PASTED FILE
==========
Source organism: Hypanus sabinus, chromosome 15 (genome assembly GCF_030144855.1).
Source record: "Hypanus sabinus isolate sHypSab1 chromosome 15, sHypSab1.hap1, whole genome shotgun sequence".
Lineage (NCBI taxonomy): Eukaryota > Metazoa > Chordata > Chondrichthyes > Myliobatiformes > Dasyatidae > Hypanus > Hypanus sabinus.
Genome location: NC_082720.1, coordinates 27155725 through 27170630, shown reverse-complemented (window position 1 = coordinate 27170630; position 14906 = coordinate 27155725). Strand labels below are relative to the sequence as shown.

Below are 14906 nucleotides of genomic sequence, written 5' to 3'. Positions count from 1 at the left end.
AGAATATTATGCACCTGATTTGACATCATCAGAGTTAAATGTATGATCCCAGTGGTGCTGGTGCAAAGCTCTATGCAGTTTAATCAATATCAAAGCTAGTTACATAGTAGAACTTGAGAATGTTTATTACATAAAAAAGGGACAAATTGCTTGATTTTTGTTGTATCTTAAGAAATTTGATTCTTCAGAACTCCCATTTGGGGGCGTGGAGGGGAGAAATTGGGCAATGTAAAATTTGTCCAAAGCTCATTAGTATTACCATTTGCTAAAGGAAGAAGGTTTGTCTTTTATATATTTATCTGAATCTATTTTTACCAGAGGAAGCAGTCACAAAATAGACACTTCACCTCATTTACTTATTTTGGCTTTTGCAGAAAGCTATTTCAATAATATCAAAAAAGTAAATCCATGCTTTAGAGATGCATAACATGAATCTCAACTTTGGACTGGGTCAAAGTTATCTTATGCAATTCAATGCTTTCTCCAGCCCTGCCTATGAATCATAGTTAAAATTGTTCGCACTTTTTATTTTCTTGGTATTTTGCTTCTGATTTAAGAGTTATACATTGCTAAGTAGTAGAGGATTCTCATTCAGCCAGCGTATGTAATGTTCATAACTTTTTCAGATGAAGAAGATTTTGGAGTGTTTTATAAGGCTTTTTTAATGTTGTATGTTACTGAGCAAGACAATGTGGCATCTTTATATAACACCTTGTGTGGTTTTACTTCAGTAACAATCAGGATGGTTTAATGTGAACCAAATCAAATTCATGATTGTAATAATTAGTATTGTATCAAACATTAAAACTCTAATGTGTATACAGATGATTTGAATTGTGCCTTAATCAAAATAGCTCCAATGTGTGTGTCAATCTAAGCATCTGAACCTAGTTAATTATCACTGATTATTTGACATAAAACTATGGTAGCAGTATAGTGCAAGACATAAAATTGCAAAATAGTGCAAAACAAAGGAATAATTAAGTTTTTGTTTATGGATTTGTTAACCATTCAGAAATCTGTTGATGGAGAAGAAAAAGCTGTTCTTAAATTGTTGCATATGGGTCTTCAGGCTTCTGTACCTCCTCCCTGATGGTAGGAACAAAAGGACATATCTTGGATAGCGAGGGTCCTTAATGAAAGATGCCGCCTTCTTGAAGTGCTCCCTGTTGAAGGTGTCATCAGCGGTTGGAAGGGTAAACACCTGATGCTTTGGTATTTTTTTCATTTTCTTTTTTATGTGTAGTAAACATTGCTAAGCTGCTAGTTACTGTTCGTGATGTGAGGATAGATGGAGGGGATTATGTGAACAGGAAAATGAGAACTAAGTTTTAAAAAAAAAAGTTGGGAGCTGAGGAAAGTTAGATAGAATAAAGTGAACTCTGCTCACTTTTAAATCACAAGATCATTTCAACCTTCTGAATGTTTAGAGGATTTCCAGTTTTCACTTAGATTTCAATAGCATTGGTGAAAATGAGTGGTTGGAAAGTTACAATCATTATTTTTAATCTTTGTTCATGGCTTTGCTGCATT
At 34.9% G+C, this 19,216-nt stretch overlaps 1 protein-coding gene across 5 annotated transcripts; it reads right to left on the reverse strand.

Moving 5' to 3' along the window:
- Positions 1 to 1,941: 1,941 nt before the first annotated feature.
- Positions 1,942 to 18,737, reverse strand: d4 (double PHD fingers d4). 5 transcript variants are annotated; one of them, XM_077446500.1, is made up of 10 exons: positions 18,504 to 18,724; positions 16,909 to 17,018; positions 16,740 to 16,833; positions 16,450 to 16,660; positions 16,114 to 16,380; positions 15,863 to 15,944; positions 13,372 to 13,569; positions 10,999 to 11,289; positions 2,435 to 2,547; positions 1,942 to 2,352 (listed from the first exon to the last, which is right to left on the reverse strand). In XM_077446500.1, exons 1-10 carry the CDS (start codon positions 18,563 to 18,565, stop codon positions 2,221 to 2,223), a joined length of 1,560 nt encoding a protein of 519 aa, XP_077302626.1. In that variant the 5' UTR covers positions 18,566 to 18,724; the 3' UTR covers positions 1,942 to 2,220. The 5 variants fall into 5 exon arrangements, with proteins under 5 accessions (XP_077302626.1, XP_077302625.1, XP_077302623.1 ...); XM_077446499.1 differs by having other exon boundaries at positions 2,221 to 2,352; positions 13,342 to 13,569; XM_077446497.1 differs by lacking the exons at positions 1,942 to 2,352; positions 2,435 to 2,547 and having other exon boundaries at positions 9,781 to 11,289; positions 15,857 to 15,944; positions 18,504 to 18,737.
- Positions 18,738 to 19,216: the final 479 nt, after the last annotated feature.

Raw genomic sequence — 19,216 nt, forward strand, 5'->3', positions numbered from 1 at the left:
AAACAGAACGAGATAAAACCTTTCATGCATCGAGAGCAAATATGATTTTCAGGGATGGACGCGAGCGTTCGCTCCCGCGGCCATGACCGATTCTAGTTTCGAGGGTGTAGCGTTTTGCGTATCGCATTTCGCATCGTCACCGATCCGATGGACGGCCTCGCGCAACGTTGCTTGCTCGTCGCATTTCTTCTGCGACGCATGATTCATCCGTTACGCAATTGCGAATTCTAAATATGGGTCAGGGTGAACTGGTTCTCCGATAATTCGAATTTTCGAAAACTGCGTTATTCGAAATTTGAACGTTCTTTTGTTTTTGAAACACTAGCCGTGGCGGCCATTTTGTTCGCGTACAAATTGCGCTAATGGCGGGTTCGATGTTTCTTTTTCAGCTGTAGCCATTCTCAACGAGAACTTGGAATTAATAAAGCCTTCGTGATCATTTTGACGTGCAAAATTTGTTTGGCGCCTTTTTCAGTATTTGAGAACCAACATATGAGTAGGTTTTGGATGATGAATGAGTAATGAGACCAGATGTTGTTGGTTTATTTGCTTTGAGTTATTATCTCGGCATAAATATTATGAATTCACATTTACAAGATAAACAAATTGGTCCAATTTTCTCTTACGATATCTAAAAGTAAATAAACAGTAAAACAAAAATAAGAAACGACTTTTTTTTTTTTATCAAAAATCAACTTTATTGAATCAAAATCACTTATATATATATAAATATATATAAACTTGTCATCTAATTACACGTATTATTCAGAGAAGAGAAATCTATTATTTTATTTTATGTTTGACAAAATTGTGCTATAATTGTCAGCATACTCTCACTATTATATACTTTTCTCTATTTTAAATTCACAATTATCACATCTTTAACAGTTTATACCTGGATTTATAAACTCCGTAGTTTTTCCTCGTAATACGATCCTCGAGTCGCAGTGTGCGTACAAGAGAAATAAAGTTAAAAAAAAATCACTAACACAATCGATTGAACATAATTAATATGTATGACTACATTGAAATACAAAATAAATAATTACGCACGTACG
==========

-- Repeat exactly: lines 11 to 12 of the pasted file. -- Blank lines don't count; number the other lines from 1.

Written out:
- Positions 18,738 to 19,216: the final 479 nt, after the last annotated feature.

Raw genomic sequence — 19,216 nt, forward strand, 5'->3', positions numbered from 1 at the left: